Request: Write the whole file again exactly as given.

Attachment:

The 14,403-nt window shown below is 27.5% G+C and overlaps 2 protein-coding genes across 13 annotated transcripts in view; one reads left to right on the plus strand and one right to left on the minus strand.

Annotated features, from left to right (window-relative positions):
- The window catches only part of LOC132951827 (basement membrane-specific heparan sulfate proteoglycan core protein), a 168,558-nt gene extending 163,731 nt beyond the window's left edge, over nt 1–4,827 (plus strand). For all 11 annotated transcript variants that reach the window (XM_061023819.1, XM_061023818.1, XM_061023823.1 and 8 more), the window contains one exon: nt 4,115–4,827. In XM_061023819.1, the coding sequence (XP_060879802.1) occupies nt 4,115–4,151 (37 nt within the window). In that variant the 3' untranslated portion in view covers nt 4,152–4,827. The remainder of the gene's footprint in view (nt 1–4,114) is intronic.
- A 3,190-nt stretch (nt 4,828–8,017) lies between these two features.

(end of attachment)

The 14,403-nt window shown below is 27.5% G+C and overlaps 2 protein-coding genes across 13 annotated transcripts in view; one reads left to right on the plus strand and one right to left on the minus strand.

Annotated features, from left to right (window-relative positions):
- The window catches only part of LOC132951827 (basement membrane-specific heparan sulfate proteoglycan core protein), a 168,558-nt gene extending 163,731 nt beyond the window's left edge, over nt 1–4,827 (plus strand). For all 11 annotated transcript variants that reach the window (XM_061023819.1, XM_061023818.1, XM_061023823.1 and 8 more), the window contains one exon: nt 4,115–4,827. In XM_061023819.1, the coding sequence (XP_060879802.1) occupies nt 4,115–4,151 (37 nt within the window). In that variant the 3' untranslated portion in view covers nt 4,152–4,827. The remainder of the gene's footprint in view (nt 1–4,114) is intronic.
- A 3,190-nt stretch (nt 4,828–8,017) lies between these two features.